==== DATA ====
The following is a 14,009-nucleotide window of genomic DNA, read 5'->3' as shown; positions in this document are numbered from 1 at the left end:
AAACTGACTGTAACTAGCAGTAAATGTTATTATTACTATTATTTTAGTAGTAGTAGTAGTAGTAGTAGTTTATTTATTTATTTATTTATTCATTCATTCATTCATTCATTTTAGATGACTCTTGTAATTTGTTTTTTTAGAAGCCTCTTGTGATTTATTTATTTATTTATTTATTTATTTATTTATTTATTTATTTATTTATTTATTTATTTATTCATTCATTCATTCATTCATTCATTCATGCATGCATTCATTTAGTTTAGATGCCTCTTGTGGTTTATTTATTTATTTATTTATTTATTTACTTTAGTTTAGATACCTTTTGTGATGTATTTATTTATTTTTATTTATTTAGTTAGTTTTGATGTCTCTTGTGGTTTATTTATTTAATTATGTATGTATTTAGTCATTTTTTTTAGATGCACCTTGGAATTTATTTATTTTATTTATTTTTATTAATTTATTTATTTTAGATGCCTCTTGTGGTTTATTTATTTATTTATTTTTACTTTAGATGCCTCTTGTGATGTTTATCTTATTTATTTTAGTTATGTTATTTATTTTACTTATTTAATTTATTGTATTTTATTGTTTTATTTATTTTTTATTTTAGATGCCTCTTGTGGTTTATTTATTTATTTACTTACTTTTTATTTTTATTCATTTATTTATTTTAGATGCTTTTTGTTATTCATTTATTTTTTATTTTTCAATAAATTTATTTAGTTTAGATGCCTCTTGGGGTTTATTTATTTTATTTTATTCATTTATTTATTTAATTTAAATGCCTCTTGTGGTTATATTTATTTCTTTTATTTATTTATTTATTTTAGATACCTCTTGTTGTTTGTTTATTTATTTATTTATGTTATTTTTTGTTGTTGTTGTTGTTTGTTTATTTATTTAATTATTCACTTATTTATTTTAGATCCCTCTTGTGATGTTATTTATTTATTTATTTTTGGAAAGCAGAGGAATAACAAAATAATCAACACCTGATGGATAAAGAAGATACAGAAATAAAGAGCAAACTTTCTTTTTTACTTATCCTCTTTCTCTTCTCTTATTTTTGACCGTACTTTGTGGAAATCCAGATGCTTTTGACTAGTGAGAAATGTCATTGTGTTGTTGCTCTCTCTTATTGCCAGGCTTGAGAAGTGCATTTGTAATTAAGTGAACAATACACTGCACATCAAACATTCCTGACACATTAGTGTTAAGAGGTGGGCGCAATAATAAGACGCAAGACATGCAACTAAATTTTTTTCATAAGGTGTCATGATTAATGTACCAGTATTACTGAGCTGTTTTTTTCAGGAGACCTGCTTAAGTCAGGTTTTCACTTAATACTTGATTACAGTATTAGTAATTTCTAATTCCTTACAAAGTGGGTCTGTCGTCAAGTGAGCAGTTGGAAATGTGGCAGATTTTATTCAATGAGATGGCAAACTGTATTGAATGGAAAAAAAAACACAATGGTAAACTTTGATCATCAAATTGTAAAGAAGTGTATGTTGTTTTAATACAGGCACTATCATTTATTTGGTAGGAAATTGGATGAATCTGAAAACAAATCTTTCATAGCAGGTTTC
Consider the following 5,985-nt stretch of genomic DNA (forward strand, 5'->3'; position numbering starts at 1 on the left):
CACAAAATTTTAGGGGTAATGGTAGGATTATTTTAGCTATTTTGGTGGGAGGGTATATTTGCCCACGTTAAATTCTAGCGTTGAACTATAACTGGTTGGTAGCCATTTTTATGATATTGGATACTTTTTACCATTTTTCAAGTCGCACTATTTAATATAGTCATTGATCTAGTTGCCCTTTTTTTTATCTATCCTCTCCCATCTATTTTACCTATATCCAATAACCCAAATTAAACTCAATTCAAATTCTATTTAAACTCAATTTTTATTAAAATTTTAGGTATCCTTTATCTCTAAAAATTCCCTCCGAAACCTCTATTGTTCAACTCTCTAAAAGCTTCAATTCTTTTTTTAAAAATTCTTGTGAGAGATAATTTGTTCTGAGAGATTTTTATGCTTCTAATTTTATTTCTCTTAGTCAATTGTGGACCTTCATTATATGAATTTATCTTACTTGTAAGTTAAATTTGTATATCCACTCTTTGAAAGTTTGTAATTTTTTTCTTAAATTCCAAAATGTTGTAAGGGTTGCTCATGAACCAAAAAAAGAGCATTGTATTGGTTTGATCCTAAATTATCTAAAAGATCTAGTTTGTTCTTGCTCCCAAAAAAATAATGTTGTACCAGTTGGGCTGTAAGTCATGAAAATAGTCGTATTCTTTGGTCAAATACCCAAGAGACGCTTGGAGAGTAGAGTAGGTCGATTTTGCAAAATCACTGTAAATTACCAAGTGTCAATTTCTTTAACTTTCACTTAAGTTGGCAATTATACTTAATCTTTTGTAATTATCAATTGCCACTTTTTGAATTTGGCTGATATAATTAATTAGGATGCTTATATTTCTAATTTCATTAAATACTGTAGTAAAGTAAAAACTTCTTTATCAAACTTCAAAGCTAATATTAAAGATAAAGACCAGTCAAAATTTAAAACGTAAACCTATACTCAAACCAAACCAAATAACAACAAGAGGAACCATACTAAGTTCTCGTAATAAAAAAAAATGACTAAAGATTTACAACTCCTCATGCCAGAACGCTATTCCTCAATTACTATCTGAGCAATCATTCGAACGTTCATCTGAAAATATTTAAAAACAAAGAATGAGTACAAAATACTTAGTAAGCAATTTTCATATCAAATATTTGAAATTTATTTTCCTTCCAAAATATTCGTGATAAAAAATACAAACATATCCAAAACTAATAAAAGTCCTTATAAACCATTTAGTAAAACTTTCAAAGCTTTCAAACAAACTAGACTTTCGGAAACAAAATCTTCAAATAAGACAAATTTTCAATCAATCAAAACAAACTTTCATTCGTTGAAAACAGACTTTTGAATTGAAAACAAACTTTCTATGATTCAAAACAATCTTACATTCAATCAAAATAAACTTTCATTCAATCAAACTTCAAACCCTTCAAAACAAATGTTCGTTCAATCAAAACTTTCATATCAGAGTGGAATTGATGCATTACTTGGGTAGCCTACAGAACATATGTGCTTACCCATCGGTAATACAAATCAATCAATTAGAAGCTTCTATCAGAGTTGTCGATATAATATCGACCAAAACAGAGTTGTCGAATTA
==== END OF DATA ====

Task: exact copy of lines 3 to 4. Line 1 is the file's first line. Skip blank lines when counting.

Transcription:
Consider the following 5,985-nt stretch of genomic DNA (forward strand, 5'->3'; position numbering starts at 1 on the left):
CACAAAATTTTAGGGGTAATGGTAGGATTATTTTAGCTATTTTGGTGGGAGGGTATATTTGCCCACGTTAAATTCTAGCGTTGAACTATAACTGGTTGGTAGCCATTTTTATGATATTGGATACTTTTTACCATTTTTCAAGTCGCACTATTTAATATAGTCATTGATCTAGTTGCCCTTTTTTTTATCTATCCTCTCCCATCTATTTTACCTATATCCAATAACCCAAATTAAACTCAATTCAAATTCTATTTAAACTCAATTTTTATTAAAATTTTAGGTATCCTTTATCTCTAAAAATTCCCTCCGAAACCTCTATTGTTCAACTCTCTAAAAGCTTCAATTCTTTTTTTAAAAATTCTTGTGAGAGATAATTTGTTCTGAGAGATTTTTATGCTTCTAATTTTATTTCTCTTAGTCAATTGTGGACCTTCATTATATGAATTTATCTTACTTGTAAGTTAAATTTGTATATCCACTCTTTGAAAGTTTGTAATTTTTTTCTTAAATTCCAAAATGTTGTAAGGGTTGCTCATGAACCAAAAAAAGAGCATTGTATTGGTTTGATCCTAAATTATCTAAAAGATCTAGTTTGTTCTTGCTCCCAAAAAAATAATGTTGTACCAGTTGGGCTGTAAGTCATGAAAATAGTCGTATTCTTTGGTCAAATACCCAAGAGACGCTTGGAGAGTAGAGTAGGTCGATTTTGCAAAATCACTGTAAATTACCAAGTGTCAATTTCTTTAACTTTCACTTAAGTTGGCAATTATACTTAATCTTTTGTAATTATCAATTGCCACTTTTTGAATTTGGCTGATATAATTAATTAGGATGCTTATATTTCTAATTTCATTAAATACTGTAGTAAAGTAAAAACTTCTTTATCAAACTTCAAAGCTAATATTAAAGATAAAGACCAGTCAAAATTTAAAACGTAAACCTATACTCAAACCAAACCAAATAACAACAAGAGGAACCATACTAAGTTCTCGTAATAAAAAAAAATGACTAAAGATTTACAACTCCTCATGCCAGAACGCTATTCCTCAATTACTATCTGAGCAATCATTCGAACGTTCATCTGAAAATATTTAAAAACAAAGAATGAGTACAAAATACTTAGTAAGCAATTTTCATATCAAATATTTGAAATTTATTTTCCTTCCAAAATATTCGTGATAAAAAATACAAACATATCCAAAACTAATAAAAGTCCTTATAAACCATTTAGTAAAACTTTCAAAGCTTTCAAACAAACTAGACTTTCGGAAACAAAATCTTCAAATAAGACAAATTTTCAATCAATCAAAACAAACTTTCATTCGTTGAAAACAGACTTTTGAATTGAAAACAAACTTTCTATGATTCAAAACAATCTTACATTCAATCAAAATAAACTTTCATTCAATCAAACTTCAAACCCTTCAAAACAAATGTTCGTTCAATCAAAACTTTCATATCAGAGTGGAATTGATGCATTACTTGGGTAGCCTACAGAACATATGTGCTTACCCATCGGTAATACAAATCAATCAATTAGAAGCTTCTATCAGAGTTGTCGATATAATATCGACCAAAACAGAGTTGTCGAATTA